All of Google’s ducks were seemingly lined up in a row. The industry was moving towards ‘bezel-less’ phones with 18:9 screens, its Assistant is now pretty mature, its camera image processing is second to none, its wireless audio is top notch, and so on. And as a result, the Pixel 2 XL is very nearly the perfect smartphone, the template for everything else for the next five years. As Google are inclined to do though, they arguably blew it – and not for the reasons you might suspect me of picking*. I’m talking display and pricing – read on…
* referring to the absence of a 3.5mm ‘headphone’ jack, of course, ironically, a year after publicly mocking Apple for dropping this. See my Google Pixel 2 review for a whole section on this omission.
As in previous years, Google has gone with the ‘big and small’ strategy, though this time around, despite the disparity in screen diagonals (5″ versus 6″) the phones themselves aren’t that different in terms of size in the hand, thanks to the difference in aspect ratios and bezel sizes. It’s also gone with a twin-manufacturer solution, with HTC making the smaller Pixel and LG this (slightly) larger one – an awful lot of the components are the same, ditto the textured coated aluminium cases, meaning that the size of this review can be kept down since you’ll have read a lot of what’s relevant already.
The 6″ display
The display is by far the biggest difference between the two Pixels and so we have to start here. At 18:9 ratio and 6″ 1440p P-OLED (Plastic Organic Light Emitting Diode) this should have been utterly stunning and cutting edge – and it’s not. You’ll read the same in many other Pixel 2 XL reviews and this much is true – it needs to be at, or close to, maximum brightness all the time for displayed content to really impress. To be fair, its visibility outdoors is very good, so maybe the brightness/battery tradeoff has been calculated properly by LG and Google – there’s the usual issue with AMOLED screens whereby the whiter and brighter you make them the more battery power they suck.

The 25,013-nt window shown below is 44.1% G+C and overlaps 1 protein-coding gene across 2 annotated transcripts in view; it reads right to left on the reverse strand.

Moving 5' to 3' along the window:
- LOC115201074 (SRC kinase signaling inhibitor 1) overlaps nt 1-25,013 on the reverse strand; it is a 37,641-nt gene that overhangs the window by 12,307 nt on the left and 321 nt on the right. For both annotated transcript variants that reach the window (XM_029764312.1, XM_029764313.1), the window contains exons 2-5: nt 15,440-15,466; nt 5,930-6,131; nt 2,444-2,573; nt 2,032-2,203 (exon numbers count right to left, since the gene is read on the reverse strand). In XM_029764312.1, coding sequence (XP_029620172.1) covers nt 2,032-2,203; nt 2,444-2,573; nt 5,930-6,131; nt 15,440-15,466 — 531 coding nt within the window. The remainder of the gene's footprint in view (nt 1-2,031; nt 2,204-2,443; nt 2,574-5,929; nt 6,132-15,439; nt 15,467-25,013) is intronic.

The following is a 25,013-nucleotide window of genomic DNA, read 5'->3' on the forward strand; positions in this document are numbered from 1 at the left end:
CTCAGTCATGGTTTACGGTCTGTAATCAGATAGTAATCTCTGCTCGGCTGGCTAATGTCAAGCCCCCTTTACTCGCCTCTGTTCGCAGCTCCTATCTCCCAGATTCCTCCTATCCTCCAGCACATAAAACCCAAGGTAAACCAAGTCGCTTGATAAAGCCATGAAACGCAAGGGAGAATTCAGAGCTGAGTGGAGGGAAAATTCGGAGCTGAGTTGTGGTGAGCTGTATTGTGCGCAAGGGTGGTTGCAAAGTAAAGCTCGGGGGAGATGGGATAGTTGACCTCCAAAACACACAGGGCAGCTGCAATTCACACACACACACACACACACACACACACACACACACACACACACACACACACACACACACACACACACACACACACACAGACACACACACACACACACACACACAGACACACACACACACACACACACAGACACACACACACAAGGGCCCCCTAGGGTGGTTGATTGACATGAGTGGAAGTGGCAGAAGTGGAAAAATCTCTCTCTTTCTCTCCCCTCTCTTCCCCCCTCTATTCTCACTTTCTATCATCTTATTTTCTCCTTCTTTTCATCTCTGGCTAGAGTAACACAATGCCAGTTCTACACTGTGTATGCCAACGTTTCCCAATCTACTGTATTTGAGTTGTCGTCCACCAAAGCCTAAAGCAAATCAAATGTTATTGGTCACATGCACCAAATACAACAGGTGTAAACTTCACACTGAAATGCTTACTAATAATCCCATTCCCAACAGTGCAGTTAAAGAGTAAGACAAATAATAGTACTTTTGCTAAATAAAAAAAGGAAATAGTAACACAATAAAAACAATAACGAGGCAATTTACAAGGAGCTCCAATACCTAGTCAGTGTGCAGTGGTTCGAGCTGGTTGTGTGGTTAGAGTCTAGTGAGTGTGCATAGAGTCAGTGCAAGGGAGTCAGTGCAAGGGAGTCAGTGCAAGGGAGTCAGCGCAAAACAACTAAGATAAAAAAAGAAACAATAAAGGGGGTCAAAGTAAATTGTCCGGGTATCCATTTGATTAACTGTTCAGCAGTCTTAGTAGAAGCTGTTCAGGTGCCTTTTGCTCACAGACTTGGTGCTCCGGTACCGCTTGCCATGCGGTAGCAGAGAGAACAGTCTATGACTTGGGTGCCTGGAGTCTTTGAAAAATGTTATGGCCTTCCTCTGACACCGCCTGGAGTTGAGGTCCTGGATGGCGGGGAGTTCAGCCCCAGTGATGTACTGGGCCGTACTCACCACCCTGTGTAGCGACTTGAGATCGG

Secondly, LG’s P-OLED displays aren’t – quite – up to the quality of every other AMOLED supplier’s components in terms of viewing angles. While I had no issues using the Pixel 2 XL ‘head on’, the slightest tilt in any direction does result in the display getting ‘bluer’ and ‘colder’. It could be argued that you’ll only ever use your phone ‘head on’, but what about showing your partner some photos, letting your kids watch you playing a game, or whatever. There are, in real life, plenty of use cases where you view the display from significant angles. So having this LG panel that’s rather fussy is disappointing in a 2017 super-premium (starting at £800) flagship.
Other display issues that have featured in the news for the Pixel 2 XL include ‘burn in’ for the virtual controls, but Google is about to release a software update to randomly move the controls a few pixels every now and then – Samsung has been doing this for years and it’s said to help a lot. Plus my review device (after another journalist) is showing no burn-in at all, so take the horror stories with a pinch of salt.
Others have pointed out that the display isn’t vibrant enough, pointing out colour calibration issues generally. And while I accept this criticism – and that Google will improve things with updates – at the same time, the Pixel 2 XL display seemed clear and accurate to me (with the optional ‘Vivid colours’ toggle on by default, note). I think it’s that many reviewers have become used to Samsung’s more saturated AMOLED panels – the Pixel 2 XL’s display seemed more iPhone-like (i.e. closer to a good LCD, viewing angle issues aside).